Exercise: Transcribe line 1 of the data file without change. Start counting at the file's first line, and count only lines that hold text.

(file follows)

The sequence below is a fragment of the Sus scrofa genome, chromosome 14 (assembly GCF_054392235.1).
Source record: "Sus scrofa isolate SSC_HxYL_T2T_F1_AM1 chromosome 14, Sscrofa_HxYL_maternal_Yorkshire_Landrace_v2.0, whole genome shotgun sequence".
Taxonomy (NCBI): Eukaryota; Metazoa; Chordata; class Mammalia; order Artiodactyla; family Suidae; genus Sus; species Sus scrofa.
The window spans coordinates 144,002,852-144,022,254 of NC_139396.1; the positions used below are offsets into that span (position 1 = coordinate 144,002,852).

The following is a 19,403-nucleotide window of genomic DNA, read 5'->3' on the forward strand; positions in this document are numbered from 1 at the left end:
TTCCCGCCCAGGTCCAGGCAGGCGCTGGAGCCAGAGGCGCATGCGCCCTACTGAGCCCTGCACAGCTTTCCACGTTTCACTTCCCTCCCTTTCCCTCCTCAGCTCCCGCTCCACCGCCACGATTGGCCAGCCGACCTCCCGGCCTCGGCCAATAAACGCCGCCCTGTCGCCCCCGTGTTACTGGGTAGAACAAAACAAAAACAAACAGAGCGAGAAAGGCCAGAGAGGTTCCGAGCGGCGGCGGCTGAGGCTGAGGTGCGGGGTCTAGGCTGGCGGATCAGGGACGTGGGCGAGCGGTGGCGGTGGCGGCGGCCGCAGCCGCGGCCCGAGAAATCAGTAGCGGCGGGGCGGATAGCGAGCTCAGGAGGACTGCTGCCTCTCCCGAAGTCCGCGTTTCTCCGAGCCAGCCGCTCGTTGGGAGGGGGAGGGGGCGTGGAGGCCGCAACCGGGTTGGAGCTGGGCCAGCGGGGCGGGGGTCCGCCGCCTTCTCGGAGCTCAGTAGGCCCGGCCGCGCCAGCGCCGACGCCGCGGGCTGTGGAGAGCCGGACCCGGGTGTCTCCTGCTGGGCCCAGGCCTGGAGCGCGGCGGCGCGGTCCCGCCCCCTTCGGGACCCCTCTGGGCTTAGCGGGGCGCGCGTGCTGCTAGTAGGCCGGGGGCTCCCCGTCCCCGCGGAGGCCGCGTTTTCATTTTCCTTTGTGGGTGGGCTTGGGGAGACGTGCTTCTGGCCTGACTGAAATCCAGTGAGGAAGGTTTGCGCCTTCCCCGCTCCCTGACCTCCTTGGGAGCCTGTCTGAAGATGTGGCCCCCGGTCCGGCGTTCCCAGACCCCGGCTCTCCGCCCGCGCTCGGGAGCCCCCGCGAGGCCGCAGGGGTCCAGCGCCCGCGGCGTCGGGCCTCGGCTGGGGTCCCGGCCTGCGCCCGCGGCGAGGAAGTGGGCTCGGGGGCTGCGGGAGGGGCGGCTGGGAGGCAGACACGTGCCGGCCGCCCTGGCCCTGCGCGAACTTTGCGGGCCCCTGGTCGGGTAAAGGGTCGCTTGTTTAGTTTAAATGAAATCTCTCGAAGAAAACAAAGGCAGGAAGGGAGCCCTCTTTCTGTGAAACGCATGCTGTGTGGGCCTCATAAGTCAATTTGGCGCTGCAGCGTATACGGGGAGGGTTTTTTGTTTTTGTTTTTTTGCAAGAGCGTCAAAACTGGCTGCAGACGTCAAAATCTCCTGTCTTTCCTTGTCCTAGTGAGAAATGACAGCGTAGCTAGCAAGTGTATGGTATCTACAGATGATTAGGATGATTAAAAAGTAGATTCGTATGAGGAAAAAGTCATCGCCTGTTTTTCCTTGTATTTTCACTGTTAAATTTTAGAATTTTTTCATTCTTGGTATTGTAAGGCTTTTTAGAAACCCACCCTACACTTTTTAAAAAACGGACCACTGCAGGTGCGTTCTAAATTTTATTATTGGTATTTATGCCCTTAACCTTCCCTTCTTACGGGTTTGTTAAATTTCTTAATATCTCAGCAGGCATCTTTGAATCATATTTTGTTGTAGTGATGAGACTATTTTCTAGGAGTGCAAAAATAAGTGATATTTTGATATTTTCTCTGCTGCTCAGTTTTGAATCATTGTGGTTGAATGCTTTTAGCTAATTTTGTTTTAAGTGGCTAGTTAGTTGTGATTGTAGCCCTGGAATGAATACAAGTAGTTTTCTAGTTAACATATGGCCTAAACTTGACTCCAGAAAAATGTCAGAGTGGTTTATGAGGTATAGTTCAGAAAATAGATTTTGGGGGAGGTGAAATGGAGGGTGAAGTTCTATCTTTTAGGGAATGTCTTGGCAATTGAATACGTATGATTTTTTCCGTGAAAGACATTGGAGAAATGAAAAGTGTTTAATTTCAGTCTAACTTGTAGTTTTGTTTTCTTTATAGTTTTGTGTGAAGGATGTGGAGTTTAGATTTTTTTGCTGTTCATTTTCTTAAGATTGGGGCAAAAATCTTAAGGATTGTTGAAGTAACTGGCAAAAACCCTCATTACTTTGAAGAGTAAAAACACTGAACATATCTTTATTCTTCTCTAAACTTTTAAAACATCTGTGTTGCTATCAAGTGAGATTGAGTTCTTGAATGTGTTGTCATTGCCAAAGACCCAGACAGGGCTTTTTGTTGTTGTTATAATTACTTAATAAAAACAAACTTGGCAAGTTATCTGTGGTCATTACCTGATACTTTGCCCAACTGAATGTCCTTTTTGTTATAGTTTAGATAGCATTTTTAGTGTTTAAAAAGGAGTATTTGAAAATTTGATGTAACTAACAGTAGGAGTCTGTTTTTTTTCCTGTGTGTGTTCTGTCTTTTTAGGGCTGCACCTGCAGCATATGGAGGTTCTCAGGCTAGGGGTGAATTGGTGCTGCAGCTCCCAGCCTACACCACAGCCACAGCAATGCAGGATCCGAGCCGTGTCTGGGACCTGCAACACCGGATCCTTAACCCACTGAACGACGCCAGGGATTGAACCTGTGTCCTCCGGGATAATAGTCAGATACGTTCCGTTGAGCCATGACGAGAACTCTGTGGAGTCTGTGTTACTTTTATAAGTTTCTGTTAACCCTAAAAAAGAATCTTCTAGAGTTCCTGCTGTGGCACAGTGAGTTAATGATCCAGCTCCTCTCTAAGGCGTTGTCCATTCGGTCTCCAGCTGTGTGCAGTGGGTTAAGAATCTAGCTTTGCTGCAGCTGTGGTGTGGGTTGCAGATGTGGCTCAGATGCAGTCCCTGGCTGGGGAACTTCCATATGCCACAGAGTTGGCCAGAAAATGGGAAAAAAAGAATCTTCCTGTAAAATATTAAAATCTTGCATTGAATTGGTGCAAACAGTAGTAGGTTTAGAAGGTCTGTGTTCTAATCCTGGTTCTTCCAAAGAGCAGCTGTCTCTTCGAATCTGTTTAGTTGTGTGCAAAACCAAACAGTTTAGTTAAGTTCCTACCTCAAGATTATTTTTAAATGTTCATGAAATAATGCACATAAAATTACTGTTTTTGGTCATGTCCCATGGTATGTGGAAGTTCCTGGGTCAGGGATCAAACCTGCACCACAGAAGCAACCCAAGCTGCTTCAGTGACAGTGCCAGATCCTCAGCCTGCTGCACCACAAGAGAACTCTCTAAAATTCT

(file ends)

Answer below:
The sequence below is a fragment of the Sus scrofa genome, chromosome 14 (assembly GCF_054392235.1).